I had a craving for vegetable soup, so today I printed a recipe from the internet and proceeded to try to make it. As I'm writing, it is simmering, which according to the recipe it should do for at least 1 hour 45 minutes. That's almost how long it took me to prepare all the vegetables! Here you can see almost all the vegetables ready to put into the soup (well, I added 2 cubed tomotoes that aren't in that photo)
Most of the above is standard vegetables, but I should explain about a couple of them. While I have seen it for sale in the park, in general I don't think corn is featured in many Korean dishes. I bough three ears of corn at the local shop, and decided to try to steam them. Since I have that huge 24cm pot from the king crab feast, I decided to give it a try. I was impressed - the corn cooked really well, although it was hard to cut off the kernels with the cob so hot. Next time I'll wait for it to cool down first. Another vegetable that I have not seen in many Korean dishes is the green bean. After I washed and cut them, and since the water was already boiling in the pot from the corn, I decided to steam the beans, too! Let me say, that was the most successful. I don't remember if I've ever eaten fresh steamed green beans before, but that is the way to go. I am not a super big fan of the green bean, but the couple of bites I stole were delicious. Of course, in hindsight, I wonder why I even bothered to cook them at all, since they will be boiling for 1 hour 45 minutes in the soup. Anyway, I'm probably 100 years behind the times, but I recommend steaming after my simple experiment. Also, if I could read the Korean instructions, my electric rice cooker can also steam vegetables without the fuss of getting out the big pot.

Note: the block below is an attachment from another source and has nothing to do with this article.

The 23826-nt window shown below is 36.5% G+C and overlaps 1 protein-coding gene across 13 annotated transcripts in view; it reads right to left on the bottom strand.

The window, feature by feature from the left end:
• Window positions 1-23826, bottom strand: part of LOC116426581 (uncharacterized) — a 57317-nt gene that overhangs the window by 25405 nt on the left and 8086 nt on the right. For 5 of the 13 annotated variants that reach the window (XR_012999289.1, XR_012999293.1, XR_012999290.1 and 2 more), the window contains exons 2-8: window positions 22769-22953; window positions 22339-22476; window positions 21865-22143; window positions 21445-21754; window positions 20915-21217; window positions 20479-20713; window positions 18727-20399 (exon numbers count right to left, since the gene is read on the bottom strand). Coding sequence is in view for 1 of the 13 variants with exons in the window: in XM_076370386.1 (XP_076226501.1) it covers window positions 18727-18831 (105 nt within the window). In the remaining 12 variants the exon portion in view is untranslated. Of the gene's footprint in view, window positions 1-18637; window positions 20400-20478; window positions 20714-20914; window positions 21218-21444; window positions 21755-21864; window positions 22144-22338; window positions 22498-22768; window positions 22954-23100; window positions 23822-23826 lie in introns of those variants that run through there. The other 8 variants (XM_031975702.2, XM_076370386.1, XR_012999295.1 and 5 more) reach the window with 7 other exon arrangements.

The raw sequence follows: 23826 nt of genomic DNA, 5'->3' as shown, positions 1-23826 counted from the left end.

Next, I needed some tomatoe juice. I put 6 tomatoes in the blender, and voila! I had instant tomatoe juice. All my life I have had an "allergy" to tomatoe juice, because at some point in the long ago past I drank something called V-8 juice and hated it. I mistakenly equate V-8 juice with tomatoe juice, and just wouldn't drink either. Well, the tomatoe juice that I blended up today looked COMPLETELY different from V-8, so I tasted a little bit. It is not at all bad. I think if it were served very cold, I would even like it. But, this batch was not for drinking, it went into the soup.
Side comment - in the USA people will often debate, "is the tomatoe a fruit or vegetable?" Well, in Korea, it seems to be universally thought of as a fruit. Maybe that is why I've seen it sold frequently at juice shops? I remember sometimes Young Stumbler #1 would make fruit drinks in the blender, but I don't recall using tomatoes.
Also, I cheated a little bit. This is not entirely vegetable soup - I added some of the Australian ground beef that I have left over in my freezer. Gotta use that up. And I have seen "vegetable" soup served in a restaurant before that had beef or ground beef included. Speaking of beef, as of Friday I believe USA beef went on sale at some of the local stores again here in Korea. I'll keep an eye out for it next time I need some, but for now I'm well stocked.
There it is above as it begins to boil. The recipe had one unusual step in the cooking process. After 45 minutes of boiling, I'm supposed to take a few cups of the soup, put it in the blender and mix it up, then pour that back into the soup and let the whole thing boil another hour. Sounds fun, I like the blender.
I have no idea how this will taste. All the time I was cooking, I kept thinking over and over again... "I have no idea what I'm doing", but that didn't stop me. Taste report next post.
Edit: The soup turned out wonderful. I want to give credit to an interesting website on which I randomly found this recipe. I made a joke a few posts ago about whether cook books were obsolete or not - well, this website is quite a move in that direction. You search for a recipe, and when you like it you can save it in you personal virtual cookbook. The site is called the Cooking Cache and the recipe I followed is called Basic Vegetable Soup. I even wrote a "review" of the recipe. Enjoy.